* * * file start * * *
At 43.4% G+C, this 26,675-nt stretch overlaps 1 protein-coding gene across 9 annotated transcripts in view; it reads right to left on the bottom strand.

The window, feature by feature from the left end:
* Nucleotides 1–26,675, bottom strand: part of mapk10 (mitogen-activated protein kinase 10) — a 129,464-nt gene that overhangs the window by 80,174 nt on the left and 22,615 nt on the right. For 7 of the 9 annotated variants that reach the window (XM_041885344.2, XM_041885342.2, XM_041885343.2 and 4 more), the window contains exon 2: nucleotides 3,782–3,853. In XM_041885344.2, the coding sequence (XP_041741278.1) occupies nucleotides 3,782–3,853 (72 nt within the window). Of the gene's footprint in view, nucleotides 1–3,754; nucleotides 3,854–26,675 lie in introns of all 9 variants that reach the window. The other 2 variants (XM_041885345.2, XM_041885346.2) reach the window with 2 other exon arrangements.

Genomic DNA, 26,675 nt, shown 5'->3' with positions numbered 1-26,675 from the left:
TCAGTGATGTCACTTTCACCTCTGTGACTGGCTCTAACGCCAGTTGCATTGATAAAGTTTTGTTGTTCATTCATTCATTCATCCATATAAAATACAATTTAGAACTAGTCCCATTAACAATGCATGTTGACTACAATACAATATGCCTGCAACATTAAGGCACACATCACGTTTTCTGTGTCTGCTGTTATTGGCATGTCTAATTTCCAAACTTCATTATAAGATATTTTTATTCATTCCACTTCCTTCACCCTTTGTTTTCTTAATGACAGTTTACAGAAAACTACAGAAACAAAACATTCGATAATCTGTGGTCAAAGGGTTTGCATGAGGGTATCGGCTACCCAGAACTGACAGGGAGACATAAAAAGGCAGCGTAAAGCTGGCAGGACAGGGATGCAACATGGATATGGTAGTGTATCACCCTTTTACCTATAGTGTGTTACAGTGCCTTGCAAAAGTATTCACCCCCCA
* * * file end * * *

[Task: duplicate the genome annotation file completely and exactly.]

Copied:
At 43.4% G+C, this 26,675-nt stretch overlaps 1 protein-coding gene across 9 annotated transcripts in view; it reads right to left on the bottom strand.

The window, feature by feature from the left end:
* Nucleotides 1–26,675, bottom strand: part of mapk10 (mitogen-activated protein kinase 10) — a 129,464-nt gene that overhangs the window by 80,174 nt on the left and 22,615 nt on the right. For 7 of the 9 annotated variants that reach the window (XM_041885344.2, XM_041885342.2, XM_041885343.2 and 4 more), the window contains exon 2: nucleotides 3,782–3,853. In XM_041885344.2, the coding sequence (XP_041741278.1) occupies nucleotides 3,782–3,853 (72 nt within the window). Of the gene's footprint in view, nucleotides 1–3,754; nucleotides 3,854–26,675 lie in introns of all 9 variants that reach the window. The other 2 variants (XM_041885345.2, XM_041885346.2) reach the window with 2 other exon arrangements.

Genomic DNA, 26,675 nt, shown 5'->3' with positions numbered 1-26,675 from the left:
TCAGTGATGTCACTTTCACCTCTGTGACTGGCTCTAACGCCAGTTGCATTGATAAAGTTTTGTTGTTCATTCATTCATTCATCCATATAAAATACAATTTAGAACTAGTCCCATTAACAATGCATGTTGACTACAATACAATATGCCTGCAACATTAAGGCACACATCACGTTTTCTGTGTCTGCTGTTATTGGCATGTCTAATTTCCAAACTTCATTATAAGATATTTTTATTCATTCCACTTCCTTCACCCTTTGTTTTCTTAATGACAGTTTACAGAAAACTACAGAAACAAAACATTCGATAATCTGTGGTCAAAGGGTTTGCATGAGGGTATCGGCTACCCAGAACTGACAGGGAGACATAAAAAGGCAGCGTAAAGCTGGCAGGACAGGGATGCAACATGGATATGGTAGTGTATCACCCTTTTACCTATAGTGTGTTACAGTGCCTTGCAAAAGTATTCACCCCCCA